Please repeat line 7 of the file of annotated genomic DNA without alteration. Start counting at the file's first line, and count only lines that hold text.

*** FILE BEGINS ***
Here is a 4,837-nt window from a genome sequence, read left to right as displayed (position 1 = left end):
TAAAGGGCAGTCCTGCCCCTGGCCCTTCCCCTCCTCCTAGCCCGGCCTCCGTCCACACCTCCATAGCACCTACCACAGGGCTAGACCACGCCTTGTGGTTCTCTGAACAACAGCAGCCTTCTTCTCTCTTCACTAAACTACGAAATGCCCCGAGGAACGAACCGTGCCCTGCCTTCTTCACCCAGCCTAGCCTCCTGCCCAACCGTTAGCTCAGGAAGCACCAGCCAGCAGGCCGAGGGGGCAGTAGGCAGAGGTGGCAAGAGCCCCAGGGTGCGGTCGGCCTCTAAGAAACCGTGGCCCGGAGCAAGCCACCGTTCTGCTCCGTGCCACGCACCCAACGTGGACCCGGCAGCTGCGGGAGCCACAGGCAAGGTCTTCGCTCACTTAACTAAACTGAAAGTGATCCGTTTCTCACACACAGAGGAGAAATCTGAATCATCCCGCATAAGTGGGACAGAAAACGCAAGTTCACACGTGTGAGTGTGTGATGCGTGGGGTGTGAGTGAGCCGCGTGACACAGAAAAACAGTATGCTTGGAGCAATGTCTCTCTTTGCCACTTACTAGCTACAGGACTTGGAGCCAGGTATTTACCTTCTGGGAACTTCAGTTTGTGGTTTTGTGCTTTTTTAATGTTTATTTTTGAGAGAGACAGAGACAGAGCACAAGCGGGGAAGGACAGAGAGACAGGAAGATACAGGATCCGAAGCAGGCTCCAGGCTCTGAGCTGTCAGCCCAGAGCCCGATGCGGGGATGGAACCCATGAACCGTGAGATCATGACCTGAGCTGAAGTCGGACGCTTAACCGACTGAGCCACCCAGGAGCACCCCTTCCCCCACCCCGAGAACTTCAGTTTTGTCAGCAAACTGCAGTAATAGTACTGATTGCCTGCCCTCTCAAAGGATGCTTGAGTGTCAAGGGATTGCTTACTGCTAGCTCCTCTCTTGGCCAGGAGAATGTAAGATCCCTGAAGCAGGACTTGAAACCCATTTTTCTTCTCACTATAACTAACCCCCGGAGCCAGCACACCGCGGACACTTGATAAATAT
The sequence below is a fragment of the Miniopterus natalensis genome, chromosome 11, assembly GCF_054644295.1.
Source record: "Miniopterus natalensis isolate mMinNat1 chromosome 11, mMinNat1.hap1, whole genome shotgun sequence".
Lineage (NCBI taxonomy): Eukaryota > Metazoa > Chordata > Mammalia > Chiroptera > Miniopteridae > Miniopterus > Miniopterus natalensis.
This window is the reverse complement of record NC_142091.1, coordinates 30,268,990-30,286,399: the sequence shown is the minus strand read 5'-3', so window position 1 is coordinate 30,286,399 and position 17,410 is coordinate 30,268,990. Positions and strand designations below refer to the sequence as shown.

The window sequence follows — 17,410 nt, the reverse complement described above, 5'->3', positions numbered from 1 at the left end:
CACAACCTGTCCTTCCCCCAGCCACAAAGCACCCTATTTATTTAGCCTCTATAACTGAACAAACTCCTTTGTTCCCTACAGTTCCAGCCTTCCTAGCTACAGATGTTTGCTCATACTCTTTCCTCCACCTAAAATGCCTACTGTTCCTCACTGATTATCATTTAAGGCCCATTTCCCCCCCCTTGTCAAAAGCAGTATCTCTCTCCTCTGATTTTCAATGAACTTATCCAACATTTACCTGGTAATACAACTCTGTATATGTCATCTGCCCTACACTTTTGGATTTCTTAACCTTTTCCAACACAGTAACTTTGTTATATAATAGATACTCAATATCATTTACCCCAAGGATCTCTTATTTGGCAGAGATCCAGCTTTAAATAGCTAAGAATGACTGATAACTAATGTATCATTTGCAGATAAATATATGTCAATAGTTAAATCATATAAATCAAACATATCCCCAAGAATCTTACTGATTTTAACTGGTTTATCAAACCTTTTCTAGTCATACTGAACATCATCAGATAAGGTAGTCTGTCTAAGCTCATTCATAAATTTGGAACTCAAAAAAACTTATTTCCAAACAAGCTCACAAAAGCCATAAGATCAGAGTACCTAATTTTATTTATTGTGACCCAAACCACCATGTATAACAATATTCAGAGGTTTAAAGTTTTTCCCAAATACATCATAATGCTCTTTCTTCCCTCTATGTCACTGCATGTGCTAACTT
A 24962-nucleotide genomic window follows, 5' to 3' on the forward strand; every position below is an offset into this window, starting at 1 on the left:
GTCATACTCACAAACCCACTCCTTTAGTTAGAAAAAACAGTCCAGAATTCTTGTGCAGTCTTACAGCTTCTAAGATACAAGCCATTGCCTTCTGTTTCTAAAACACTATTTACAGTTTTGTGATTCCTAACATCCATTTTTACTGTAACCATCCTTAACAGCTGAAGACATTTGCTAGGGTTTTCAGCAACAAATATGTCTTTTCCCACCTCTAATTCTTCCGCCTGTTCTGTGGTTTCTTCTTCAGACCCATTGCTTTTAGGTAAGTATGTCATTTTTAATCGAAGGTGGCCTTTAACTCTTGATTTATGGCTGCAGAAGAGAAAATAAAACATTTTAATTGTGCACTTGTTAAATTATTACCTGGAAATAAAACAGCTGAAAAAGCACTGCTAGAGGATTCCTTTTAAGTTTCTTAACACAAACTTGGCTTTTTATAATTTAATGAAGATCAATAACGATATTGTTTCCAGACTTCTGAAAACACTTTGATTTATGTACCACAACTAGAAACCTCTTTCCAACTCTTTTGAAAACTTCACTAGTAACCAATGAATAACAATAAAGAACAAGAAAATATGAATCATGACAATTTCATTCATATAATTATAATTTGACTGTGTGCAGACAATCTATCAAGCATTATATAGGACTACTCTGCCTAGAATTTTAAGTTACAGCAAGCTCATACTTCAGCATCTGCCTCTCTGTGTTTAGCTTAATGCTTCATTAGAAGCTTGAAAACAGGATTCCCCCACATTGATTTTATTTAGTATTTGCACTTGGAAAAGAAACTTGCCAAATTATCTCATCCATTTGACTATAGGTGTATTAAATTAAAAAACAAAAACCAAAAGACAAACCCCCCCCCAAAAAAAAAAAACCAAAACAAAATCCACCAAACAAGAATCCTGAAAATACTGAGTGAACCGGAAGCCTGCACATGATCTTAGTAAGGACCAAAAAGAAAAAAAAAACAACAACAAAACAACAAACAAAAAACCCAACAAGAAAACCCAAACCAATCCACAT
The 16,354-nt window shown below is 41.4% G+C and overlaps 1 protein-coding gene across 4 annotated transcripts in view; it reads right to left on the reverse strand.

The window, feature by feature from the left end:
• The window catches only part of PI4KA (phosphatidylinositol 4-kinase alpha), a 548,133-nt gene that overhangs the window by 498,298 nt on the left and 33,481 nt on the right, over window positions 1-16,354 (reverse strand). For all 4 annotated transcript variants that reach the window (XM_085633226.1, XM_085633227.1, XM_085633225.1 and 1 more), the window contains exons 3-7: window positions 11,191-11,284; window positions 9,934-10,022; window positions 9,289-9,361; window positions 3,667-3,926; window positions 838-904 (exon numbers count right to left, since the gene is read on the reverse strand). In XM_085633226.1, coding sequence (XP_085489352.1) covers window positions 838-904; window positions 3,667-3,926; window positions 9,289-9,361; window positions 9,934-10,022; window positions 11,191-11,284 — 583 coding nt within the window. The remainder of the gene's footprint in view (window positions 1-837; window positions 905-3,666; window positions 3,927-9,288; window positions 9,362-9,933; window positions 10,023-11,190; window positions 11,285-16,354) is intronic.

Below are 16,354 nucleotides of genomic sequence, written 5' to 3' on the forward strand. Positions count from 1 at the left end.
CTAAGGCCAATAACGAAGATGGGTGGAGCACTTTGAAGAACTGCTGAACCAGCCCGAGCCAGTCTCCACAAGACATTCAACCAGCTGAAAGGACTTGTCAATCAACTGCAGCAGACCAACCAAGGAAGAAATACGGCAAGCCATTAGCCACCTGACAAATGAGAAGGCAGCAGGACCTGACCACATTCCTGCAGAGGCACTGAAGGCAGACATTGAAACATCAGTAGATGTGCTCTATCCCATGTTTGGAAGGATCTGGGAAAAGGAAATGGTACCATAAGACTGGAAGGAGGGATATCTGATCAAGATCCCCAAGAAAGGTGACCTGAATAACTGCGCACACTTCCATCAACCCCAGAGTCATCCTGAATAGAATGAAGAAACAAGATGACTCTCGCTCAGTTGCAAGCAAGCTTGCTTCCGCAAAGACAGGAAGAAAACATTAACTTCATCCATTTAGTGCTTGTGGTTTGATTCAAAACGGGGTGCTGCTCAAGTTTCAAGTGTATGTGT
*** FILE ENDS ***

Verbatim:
The window sequence follows — 17,410 nt, the reverse complement described above, 5'->3', positions numbered from 1 at the left end: